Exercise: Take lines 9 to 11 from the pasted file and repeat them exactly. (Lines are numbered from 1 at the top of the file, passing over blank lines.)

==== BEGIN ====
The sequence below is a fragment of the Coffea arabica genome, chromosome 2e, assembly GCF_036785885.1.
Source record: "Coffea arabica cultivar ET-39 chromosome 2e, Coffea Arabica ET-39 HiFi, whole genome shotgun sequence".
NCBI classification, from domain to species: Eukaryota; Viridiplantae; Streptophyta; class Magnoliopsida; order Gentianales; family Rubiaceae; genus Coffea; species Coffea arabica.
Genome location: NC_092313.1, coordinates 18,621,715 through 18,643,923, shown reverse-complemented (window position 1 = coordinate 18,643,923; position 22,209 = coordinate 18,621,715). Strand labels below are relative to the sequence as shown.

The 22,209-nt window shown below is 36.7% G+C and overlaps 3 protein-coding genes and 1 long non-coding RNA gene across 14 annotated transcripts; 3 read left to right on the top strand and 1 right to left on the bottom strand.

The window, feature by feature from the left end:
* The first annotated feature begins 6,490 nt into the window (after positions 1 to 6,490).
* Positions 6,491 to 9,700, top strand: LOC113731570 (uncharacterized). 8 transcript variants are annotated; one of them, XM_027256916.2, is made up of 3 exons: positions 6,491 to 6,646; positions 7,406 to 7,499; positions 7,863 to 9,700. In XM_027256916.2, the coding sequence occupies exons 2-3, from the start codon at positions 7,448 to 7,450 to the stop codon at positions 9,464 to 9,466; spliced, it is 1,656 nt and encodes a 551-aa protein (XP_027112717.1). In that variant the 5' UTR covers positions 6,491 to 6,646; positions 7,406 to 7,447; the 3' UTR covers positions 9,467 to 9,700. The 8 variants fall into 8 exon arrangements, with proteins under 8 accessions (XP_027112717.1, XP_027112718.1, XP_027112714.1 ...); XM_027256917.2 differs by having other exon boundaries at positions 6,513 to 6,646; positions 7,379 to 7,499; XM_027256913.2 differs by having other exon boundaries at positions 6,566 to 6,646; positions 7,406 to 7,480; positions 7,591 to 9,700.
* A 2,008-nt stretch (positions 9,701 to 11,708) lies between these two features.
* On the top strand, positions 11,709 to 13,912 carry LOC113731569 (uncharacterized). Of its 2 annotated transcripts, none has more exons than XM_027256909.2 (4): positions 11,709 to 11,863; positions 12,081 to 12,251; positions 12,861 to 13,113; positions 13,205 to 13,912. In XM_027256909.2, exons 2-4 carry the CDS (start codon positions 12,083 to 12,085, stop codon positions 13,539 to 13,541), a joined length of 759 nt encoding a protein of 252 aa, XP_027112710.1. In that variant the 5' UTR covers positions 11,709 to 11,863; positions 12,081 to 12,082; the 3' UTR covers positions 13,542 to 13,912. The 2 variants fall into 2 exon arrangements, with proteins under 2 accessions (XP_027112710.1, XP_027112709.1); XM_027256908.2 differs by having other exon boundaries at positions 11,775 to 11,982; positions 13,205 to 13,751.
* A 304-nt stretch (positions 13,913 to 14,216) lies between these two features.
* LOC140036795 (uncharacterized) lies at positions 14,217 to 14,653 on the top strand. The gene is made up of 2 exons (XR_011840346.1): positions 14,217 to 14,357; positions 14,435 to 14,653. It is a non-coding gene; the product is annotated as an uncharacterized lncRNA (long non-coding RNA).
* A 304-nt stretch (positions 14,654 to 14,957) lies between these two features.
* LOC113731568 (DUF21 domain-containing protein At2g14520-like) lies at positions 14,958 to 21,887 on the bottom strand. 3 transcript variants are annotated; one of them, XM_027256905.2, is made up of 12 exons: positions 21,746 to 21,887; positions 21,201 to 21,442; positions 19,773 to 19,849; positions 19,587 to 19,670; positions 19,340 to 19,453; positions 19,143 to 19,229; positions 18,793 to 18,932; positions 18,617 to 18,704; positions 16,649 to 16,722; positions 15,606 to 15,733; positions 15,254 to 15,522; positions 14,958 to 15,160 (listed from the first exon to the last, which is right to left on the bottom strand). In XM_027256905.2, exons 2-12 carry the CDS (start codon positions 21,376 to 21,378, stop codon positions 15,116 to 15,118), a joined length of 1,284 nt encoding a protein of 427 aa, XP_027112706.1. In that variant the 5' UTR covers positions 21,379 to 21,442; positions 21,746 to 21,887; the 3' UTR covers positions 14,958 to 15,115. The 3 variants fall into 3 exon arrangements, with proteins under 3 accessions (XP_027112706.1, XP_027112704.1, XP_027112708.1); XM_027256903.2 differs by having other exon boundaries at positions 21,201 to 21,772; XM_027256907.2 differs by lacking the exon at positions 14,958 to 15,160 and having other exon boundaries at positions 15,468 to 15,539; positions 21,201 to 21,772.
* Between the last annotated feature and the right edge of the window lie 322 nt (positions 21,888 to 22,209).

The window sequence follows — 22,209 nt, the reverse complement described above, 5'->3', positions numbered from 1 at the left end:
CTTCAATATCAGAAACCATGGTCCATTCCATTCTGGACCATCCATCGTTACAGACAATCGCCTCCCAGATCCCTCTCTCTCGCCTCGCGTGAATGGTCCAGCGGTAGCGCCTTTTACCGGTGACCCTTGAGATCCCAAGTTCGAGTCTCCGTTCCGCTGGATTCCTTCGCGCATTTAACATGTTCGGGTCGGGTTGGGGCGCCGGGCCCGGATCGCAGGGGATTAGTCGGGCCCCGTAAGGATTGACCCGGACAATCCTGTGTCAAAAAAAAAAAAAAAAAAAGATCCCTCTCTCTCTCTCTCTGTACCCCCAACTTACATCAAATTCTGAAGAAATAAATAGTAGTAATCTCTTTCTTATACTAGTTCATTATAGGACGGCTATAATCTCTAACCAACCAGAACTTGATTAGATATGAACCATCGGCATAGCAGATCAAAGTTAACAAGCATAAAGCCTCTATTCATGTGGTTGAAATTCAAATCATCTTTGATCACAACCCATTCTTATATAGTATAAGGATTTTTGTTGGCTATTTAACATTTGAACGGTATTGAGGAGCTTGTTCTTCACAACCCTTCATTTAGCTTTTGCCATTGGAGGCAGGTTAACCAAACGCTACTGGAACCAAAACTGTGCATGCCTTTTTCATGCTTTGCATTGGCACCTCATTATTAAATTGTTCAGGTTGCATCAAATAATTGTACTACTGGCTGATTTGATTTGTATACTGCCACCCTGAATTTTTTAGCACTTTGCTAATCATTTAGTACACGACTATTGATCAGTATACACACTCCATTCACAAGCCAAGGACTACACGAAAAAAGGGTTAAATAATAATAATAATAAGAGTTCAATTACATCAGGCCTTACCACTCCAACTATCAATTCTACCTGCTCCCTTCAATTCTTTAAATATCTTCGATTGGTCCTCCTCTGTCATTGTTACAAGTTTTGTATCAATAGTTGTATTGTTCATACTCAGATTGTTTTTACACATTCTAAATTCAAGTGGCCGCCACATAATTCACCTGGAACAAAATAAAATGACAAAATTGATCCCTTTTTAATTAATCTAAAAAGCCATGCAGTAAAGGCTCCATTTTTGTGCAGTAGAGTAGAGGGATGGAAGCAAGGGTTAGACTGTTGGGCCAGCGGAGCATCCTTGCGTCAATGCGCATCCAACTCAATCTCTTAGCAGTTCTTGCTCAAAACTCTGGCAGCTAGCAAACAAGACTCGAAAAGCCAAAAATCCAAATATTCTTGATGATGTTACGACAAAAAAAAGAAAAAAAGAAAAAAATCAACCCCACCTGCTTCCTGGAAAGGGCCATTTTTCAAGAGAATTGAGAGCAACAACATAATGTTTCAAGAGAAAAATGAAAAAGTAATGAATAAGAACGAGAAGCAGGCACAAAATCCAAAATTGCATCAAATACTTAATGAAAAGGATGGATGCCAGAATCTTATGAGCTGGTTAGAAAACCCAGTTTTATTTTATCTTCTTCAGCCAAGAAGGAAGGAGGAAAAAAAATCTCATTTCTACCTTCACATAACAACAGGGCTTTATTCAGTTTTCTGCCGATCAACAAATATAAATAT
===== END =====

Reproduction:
* A 2,008-nt stretch (positions 9,701 to 11,708) lies between these two features.
* On the top strand, positions 11,709 to 13,912 carry LOC113731569 (uncharacterized). Of its 2 annotated transcripts, none has more exons than XM_027256909.2 (4): positions 11,709 to 11,863; positions 12,081 to 12,251; positions 12,861 to 13,113; positions 13,205 to 13,912. In XM_027256909.2, exons 2-4 carry the CDS (start codon positions 12,083 to 12,085, stop codon positions 13,539 to 13,541), a joined length of 759 nt encoding a protein of 252 aa, XP_027112710.1. In that variant the 5' UTR covers positions 11,709 to 11,863; positions 12,081 to 12,082; the 3' UTR covers positions 13,542 to 13,912. The 2 variants fall into 2 exon arrangements, with proteins under 2 accessions (XP_027112710.1, XP_027112709.1); XM_027256908.2 differs by having other exon boundaries at positions 11,775 to 11,982; positions 13,205 to 13,751.
* A 304-nt stretch (positions 13,913 to 14,216) lies between these two features.